Thanks to Shudder, which surprisingly set an early release for the movie, Blood Quantum became available on the streaming service from April 29th.
Written and directed by Jeff Barnaby, Blood Quantum premiered at the prestigious Toronto International Film Festival, where it was even nominated for the People’s Choice Award in the Midnight Madness line-up. On top of that, the film received a lot of praise from horror fans who either attended TIFF of watched it on Shudder, as well as sitting at a respectable 61 on Metacritic. Therefore, I was really excited to watch the movie, especially because Blood Quantum is a zombie, indie film. And I love both zombie movies and independent cinema!
Continue reading and check my final grade below…
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Blood Quantum – an Indigenous story of survival
In Blood Quantum we are transported to the isolated Mi’gMaq reserve of Red Crow, where Native Americans are living their lives amongst poverty, drug and alcohol abuse. As you’d expect to happen in a zombie flick, one day the dead come back to life and the people in the res must fight them to survive. This is only the first act of Blood Quantum, though. Cut to 6 months later, the film depicts the effects of a zombie uprising on a First Nations reserve whose residents are personally immune to the plague because of their Indigenous heritage, but must still cope with the consequences of its effects on the world around them, including a wave of white refugees seeking shelter on the reserve.
Despite its not-so-subtle social commentary, Blood Quantum doesn’t shy away from gore and brutal violence, especially in the first act. The first 30 minutes of the movie are, in fact, the most satisfying aspect of it: they’re not particularly well-directed (and there are some downright goofy scenes, such as when a few fish come back to life…), but they’re fast-paced, gruesome and tense enough. When the film reaches the second act, however, things come to a grinding halt: Blood Quantum seems more interested in forcing its goals down the viewer’s throat rather than providing an exhilarating experience.
Agency vs urgency
Where the first act was messy but exciting and fast-paced, the last hour of Blood Quantum feels more like a clumsy rip-off of the Mad Max movies. The formulaic post-apocalyptic setting becomes the stage for dialogues and conflicts that are solely interested at underlying how hard life in the reserve can be. On paper, I love horror films that deal with socio-political issues, but Blood Quantum seems more interested in claiming that it’s got a socio-political agenda rather than making statements on it.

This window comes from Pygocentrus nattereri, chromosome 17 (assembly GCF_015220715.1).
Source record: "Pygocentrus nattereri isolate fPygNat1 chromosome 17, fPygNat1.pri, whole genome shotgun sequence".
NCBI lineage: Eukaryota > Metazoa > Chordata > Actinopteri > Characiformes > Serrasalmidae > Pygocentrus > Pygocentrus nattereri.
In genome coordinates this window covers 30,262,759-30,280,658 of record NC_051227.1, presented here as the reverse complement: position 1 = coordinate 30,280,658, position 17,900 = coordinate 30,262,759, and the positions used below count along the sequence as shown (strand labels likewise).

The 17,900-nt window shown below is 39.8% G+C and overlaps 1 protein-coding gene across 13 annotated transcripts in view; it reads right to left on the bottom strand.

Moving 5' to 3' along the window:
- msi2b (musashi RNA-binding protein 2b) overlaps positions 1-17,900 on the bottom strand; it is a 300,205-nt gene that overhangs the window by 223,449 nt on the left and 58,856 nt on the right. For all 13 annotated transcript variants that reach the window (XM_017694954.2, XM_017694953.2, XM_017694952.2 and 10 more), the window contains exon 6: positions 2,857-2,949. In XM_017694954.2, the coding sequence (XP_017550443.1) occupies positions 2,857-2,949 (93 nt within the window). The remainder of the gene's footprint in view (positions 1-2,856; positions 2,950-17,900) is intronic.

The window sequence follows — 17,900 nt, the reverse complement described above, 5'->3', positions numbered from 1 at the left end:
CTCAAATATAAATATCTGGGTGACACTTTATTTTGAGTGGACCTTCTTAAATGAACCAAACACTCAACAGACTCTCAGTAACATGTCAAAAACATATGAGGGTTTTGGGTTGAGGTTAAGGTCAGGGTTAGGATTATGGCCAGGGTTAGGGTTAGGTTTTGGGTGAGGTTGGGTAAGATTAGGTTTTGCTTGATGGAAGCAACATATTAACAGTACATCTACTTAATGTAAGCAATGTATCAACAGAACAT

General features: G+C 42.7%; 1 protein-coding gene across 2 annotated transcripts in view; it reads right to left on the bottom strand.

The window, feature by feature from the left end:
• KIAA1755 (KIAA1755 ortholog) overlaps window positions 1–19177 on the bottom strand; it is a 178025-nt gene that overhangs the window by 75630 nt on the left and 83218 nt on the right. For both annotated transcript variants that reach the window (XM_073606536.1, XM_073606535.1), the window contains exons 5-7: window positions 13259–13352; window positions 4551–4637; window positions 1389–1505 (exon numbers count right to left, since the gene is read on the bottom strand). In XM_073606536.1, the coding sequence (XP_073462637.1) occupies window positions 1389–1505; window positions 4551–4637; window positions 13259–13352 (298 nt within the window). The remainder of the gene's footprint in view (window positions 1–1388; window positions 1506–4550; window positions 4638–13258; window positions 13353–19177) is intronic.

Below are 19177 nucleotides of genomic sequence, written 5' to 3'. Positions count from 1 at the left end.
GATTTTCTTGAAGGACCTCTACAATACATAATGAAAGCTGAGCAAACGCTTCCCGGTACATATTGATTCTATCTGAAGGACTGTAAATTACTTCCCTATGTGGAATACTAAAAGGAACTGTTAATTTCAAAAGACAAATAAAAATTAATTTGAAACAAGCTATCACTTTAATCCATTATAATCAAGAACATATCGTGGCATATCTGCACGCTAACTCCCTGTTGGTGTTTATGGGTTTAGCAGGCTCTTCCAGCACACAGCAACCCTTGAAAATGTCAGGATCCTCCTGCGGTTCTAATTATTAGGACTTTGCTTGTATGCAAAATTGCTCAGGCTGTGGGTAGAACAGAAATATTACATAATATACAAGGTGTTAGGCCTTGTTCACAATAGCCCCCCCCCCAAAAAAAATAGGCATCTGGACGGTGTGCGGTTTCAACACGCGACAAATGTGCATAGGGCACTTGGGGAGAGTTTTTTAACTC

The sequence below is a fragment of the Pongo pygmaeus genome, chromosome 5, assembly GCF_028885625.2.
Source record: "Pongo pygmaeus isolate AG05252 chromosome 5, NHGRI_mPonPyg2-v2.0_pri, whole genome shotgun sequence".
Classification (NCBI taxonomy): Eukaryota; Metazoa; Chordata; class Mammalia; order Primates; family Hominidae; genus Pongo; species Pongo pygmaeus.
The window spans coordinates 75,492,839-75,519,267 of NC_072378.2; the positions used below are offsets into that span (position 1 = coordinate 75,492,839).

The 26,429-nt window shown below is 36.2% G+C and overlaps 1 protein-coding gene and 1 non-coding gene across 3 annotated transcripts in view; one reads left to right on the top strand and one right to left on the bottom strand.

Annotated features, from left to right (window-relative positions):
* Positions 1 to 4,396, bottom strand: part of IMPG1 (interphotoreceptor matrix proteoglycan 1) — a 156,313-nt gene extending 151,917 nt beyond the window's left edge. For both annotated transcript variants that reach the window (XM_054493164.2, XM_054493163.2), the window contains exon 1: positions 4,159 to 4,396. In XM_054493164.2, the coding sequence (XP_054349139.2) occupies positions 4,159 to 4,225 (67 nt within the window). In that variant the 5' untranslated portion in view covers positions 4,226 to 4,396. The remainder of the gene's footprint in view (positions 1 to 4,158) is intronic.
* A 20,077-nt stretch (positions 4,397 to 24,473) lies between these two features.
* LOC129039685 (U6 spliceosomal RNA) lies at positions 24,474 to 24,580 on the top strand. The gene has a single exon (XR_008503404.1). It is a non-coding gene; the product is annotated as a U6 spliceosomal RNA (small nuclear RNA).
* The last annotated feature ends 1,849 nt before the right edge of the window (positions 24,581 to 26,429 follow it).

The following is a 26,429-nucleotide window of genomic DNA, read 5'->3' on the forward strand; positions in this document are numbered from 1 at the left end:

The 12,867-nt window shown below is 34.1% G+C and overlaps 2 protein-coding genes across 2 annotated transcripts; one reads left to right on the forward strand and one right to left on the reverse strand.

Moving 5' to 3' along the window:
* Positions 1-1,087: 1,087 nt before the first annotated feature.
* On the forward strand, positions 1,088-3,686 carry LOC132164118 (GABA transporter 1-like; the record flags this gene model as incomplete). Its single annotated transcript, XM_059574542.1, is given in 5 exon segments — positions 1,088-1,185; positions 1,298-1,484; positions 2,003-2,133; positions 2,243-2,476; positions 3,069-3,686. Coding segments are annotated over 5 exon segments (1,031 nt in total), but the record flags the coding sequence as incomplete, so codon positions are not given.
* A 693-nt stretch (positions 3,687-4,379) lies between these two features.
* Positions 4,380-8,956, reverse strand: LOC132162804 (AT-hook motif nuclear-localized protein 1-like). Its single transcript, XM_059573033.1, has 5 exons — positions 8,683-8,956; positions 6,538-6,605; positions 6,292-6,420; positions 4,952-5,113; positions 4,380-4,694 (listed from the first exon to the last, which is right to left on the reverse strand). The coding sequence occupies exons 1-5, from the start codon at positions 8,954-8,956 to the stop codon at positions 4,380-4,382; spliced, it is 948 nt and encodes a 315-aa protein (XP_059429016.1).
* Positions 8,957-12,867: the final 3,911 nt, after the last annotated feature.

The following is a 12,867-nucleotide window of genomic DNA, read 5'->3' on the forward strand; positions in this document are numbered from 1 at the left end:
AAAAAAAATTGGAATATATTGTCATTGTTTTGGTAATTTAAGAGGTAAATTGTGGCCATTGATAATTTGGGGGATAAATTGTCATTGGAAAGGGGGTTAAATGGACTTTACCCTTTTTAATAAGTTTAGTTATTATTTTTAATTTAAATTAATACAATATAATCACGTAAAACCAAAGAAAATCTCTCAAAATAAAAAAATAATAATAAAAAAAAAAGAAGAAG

In addition, the insistence on this agency takes away from the urgency of the film. Aside from 10 minutes towards the end, Blood Quantum doesn’t have momentum because the characters are busy bickering with each other, as though there wasn’t a life-threatening menace outside the res.
Unlikeable character and bad acting
Such confrontations between characters could be very interesting but, unfortunately, every protagonist in Blood Quantum is very unlikeable or annoying or both. As a viewer, you should be able to feel for and sympathise with them, but all you want to do is seeing them being munched by hordes of undead! It doesn’t help that the dialogues is cringeworthy at best. For example, a character says to another: “I know your heart is in the right place, but your head is up your ass”. This sentence is corny and lame onto itself, but it also completely loses significance when referred to a guy who just spent the night in jail for sitting on a bridge and shitting on the cars driving underneath. How is the guy’s heart in the right place? He’s clearly just a moron!
On top of that, Blood Quantum features some of the worst performances I’ve seen in a long time (well, since Fantasy Island…): the acting ranges from pretty bad to downright laughably atrocious, with certain sequences where I found myself shocked by the fact that they didn’t ask for a second take. That’s how terrible and embarrassing they felt.
Blood Quantum is a frustrating movie in the worst way possible to me. It has all the elements that would make for a good zombie movie: great gore, unflinching violence, consistently solid makeup effects, a rich concept that could explore compelling themes. However, it also features jarring pacing, terrible acting, unlikeable characters, convenient writing, goofy scenes (and not in a self-aware fashion) and lazy moments.
Overall, it’s a big mess. Jeff Barnaby’s effort to make an original and socially-committed zombie flick is admirable on paper, but the result is a film with no urgency, little tension and very few characters (if any) to care about. As I was saying at the beginning of this review, tons of horror fans and film critics seem to think Blood Quantum is a good movie, so don’t let this article stop you from checking it out.
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